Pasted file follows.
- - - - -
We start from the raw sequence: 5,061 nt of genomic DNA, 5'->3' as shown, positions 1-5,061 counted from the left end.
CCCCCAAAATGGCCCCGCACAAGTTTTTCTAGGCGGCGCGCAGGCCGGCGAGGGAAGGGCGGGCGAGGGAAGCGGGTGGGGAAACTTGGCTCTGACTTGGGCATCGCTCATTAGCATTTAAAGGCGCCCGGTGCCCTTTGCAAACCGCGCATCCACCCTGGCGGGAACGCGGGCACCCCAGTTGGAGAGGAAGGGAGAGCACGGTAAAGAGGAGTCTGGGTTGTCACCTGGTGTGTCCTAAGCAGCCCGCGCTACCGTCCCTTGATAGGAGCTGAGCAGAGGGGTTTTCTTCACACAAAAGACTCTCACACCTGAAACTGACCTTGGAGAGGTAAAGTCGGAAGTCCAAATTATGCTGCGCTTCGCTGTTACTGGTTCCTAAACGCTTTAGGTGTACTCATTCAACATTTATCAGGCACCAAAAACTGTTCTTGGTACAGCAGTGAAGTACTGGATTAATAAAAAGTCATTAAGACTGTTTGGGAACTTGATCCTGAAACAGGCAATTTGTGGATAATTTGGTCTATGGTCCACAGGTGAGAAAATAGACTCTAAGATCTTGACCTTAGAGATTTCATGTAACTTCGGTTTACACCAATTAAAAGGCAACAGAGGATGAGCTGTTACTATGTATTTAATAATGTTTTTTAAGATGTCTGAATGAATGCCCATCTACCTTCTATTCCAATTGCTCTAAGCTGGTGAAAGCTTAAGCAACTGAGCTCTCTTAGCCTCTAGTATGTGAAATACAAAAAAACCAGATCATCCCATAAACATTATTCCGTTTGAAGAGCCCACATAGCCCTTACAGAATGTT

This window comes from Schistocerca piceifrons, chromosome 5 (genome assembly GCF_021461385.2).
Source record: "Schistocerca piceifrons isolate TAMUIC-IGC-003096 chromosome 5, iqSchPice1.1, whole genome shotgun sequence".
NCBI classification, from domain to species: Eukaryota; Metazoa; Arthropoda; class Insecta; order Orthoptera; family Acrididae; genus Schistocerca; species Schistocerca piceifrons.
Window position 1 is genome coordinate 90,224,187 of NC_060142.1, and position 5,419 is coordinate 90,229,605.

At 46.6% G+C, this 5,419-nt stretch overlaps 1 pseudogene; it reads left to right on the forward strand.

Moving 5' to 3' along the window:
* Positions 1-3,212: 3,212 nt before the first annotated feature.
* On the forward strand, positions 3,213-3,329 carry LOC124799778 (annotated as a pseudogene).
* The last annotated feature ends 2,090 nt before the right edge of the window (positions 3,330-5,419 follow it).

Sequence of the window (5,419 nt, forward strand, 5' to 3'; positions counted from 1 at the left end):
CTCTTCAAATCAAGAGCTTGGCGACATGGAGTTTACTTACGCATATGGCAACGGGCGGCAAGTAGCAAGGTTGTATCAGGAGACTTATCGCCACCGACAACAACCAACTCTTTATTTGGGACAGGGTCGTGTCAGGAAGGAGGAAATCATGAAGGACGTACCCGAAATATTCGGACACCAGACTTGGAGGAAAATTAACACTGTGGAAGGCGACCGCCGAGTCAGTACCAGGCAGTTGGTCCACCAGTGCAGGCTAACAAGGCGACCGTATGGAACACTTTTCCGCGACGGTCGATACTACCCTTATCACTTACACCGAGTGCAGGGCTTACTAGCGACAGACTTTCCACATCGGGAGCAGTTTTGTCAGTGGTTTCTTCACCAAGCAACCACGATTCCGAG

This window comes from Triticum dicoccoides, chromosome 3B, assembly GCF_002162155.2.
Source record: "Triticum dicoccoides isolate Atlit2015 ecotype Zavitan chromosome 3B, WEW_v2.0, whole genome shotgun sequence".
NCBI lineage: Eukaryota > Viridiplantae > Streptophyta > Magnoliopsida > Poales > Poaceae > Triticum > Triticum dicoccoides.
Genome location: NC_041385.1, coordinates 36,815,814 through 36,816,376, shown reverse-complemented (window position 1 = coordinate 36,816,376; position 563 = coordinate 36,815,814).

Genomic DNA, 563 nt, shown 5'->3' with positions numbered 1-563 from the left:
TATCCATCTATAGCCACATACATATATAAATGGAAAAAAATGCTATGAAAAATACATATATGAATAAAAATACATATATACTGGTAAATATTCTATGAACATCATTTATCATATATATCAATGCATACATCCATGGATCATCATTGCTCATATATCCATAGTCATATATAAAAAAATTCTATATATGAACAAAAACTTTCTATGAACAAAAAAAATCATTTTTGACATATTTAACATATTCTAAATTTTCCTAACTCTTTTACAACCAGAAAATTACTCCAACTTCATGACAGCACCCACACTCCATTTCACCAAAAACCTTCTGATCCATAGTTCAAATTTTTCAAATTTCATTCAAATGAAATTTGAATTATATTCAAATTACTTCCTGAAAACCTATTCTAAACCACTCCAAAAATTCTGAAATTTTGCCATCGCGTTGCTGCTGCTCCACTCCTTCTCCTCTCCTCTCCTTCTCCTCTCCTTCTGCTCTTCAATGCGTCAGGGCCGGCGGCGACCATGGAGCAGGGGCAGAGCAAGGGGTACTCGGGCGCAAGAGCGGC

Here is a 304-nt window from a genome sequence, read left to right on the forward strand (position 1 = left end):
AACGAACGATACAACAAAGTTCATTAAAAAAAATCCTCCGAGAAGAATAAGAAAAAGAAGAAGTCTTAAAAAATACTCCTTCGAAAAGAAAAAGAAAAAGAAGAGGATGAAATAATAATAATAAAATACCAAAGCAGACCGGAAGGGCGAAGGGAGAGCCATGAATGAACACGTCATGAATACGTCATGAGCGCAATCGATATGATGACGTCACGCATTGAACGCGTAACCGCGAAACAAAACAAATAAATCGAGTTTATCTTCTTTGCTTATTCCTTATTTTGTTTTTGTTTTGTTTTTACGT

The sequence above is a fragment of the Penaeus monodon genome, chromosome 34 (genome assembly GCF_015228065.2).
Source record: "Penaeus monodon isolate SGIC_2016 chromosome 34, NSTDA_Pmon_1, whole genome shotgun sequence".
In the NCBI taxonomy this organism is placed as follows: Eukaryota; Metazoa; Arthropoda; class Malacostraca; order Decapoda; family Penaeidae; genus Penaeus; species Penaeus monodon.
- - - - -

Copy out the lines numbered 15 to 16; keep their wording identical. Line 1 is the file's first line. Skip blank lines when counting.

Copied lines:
Source record: "Triticum dicoccoides isolate Atlit2015 ecotype Zavitan chromosome 3B, WEW_v2.0, whole genome shotgun sequence".
NCBI lineage: Eukaryota > Viridiplantae > Streptophyta > Magnoliopsida > Poales > Poaceae > Triticum > Triticum dicoccoides.